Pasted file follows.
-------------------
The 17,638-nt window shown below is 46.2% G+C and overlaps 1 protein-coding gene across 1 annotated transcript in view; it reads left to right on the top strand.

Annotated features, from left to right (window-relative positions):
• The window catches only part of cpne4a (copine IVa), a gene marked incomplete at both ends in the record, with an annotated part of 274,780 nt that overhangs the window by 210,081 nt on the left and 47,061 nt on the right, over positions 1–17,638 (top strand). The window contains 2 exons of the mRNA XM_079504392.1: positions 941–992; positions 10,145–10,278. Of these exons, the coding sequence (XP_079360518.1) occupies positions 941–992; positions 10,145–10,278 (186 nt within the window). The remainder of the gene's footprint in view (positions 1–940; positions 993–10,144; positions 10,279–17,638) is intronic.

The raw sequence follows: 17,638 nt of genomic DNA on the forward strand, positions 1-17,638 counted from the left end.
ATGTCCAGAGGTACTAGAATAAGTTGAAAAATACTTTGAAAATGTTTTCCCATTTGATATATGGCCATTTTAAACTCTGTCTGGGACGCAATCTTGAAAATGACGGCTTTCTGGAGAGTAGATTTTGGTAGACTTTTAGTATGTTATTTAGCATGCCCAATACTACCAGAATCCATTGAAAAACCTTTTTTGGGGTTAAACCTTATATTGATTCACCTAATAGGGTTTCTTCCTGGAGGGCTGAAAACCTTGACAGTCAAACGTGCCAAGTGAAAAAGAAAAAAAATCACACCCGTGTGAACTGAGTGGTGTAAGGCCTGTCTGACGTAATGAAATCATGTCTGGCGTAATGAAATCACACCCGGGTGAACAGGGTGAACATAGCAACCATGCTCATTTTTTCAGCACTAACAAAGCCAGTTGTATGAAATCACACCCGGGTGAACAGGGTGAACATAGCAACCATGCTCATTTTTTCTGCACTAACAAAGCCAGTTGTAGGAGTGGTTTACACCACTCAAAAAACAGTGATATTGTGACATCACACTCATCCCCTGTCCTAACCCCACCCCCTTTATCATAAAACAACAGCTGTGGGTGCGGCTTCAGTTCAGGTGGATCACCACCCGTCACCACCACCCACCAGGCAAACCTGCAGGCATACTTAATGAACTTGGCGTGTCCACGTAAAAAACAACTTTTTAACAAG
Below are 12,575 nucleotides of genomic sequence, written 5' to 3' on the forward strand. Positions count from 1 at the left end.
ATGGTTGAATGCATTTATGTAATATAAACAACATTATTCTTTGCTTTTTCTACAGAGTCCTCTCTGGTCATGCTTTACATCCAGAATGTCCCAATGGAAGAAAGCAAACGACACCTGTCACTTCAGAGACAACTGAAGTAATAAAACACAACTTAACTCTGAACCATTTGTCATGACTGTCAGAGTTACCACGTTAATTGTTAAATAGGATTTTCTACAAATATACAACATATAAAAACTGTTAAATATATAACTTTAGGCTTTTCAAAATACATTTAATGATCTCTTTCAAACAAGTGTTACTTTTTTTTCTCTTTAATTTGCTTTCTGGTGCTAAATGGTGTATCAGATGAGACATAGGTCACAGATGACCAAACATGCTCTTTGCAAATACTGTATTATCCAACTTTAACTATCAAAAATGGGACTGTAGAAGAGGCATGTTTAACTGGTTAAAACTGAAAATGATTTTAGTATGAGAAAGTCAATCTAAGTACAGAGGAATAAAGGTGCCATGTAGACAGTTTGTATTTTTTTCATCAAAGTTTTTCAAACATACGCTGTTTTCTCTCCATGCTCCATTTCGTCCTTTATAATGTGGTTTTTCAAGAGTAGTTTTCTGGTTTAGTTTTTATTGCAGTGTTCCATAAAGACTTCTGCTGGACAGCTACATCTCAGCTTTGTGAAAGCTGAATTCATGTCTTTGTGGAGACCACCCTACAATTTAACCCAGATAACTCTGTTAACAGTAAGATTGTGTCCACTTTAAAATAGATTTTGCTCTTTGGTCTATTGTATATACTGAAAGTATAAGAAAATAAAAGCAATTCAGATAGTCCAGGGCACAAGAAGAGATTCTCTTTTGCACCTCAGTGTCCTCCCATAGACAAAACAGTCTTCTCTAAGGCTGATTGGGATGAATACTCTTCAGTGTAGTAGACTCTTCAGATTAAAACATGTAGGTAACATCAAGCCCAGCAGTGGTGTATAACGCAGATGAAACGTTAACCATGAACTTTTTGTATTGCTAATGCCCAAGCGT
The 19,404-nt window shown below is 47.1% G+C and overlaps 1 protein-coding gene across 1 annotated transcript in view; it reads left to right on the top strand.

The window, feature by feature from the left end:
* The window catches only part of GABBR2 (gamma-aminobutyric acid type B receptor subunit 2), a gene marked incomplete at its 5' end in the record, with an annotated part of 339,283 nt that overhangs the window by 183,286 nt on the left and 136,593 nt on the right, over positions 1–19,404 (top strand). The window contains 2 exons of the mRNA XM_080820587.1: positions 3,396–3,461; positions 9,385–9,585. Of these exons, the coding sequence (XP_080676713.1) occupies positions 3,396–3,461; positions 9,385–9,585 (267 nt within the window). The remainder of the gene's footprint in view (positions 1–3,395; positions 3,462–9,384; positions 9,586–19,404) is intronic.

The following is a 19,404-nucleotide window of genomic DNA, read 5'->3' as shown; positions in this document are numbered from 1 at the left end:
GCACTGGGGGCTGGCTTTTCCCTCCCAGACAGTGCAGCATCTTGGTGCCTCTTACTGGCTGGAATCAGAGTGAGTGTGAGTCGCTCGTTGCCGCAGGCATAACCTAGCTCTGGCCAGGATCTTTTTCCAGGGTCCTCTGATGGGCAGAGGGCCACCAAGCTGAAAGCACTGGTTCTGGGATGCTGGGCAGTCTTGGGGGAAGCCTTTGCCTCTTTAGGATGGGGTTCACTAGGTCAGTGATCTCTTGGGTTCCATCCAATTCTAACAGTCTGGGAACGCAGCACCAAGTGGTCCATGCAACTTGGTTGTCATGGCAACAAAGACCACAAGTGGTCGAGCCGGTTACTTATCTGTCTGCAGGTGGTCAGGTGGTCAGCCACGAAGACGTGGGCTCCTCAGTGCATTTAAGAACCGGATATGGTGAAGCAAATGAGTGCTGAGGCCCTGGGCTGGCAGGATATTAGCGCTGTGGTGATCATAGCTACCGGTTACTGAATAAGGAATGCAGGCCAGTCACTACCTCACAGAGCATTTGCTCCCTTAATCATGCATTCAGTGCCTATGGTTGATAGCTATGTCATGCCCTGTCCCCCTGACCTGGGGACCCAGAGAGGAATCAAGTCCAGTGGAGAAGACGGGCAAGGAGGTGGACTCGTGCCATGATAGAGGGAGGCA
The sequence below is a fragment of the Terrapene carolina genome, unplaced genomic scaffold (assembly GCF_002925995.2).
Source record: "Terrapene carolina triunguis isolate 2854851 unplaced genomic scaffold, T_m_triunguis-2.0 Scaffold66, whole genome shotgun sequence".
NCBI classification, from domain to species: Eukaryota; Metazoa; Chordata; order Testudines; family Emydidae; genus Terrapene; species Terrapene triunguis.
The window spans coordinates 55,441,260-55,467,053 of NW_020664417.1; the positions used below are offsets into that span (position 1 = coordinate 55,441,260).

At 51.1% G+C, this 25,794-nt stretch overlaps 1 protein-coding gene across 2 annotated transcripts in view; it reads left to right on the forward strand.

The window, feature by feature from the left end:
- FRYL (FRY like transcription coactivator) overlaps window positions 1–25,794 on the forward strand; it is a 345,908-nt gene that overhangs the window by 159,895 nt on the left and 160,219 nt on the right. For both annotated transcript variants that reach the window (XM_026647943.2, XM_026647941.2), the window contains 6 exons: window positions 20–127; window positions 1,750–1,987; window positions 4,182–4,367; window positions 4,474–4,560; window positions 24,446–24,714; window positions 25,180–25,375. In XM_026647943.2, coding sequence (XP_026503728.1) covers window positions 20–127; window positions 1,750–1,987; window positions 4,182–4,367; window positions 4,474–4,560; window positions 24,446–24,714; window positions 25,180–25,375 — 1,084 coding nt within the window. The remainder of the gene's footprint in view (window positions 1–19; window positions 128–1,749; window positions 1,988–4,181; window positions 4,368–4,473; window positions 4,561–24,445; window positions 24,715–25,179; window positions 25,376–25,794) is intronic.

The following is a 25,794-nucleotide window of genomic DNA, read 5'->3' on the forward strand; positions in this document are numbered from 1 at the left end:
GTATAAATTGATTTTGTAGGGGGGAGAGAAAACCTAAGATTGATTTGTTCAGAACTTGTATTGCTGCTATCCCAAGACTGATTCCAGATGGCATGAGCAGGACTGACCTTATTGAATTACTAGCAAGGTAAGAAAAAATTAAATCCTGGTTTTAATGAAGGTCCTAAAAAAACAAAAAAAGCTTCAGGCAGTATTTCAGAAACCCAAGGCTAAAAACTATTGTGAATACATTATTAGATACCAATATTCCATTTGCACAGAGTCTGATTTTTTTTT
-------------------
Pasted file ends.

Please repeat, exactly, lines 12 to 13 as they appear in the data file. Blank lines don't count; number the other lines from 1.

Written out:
GCACTGGGGGCTGGCTTTTCCCTCCCAGACAGTGCAGCATCTTGGTGCCTCTTACTGGCTGGAATCAGAGTGAGTGTGAGTCGCTCGTTGCCGCAGGCATAACCTAGCTCTGGCCAGGATCTTTTTCCAGGGTCCTCTGATGGGCAGAGGGCCACCAAGCTGAAAGCACTGGTTCTGGGATGCTGGGCAGTCTTGGGGGAAGCCTTTGCCTCTTTAGGATGGGGTTCACTAGGTCAGTGATCTCTTGGGTTCCATCCAATTCTAACAGTCTGGGAACGCAGCACCAAGTGGTCCATGCAACTTGGTTGTCATGGCAACAAAGACCACAAGTGGTCGAGCCGGTTACTTATCTGTCTGCAGGTGGTCAGGTGGTCAGCCACGAAGACGTGGGCTCCTCAGTGCATTTAAGAACCGGATATGGTGAAGCAAATGAGTGCTGAGGCCCTGGGCTGGCAGGATATTAGCGCTGTGGTGATCATAGCTACCGGTTACTGAATAAGGAATGCAGGCCAGTCACTACCTCACAGAGCATTTGCTCCCTTAATCATGCATTCAGTGCCTATGGTTGATAGCTATGTCATGCCCTGTCCCCCTGACCTGGGGACCCAGAGAGGAATCAAGTCCAGTGGAGAAGACGGGCAAGGAGGTGGACTCGTGCCATGATAGAGGGAGGCA
The sequence below is a fragment of the Terrapene carolina genome, unplaced genomic scaffold (assembly GCF_002925995.2).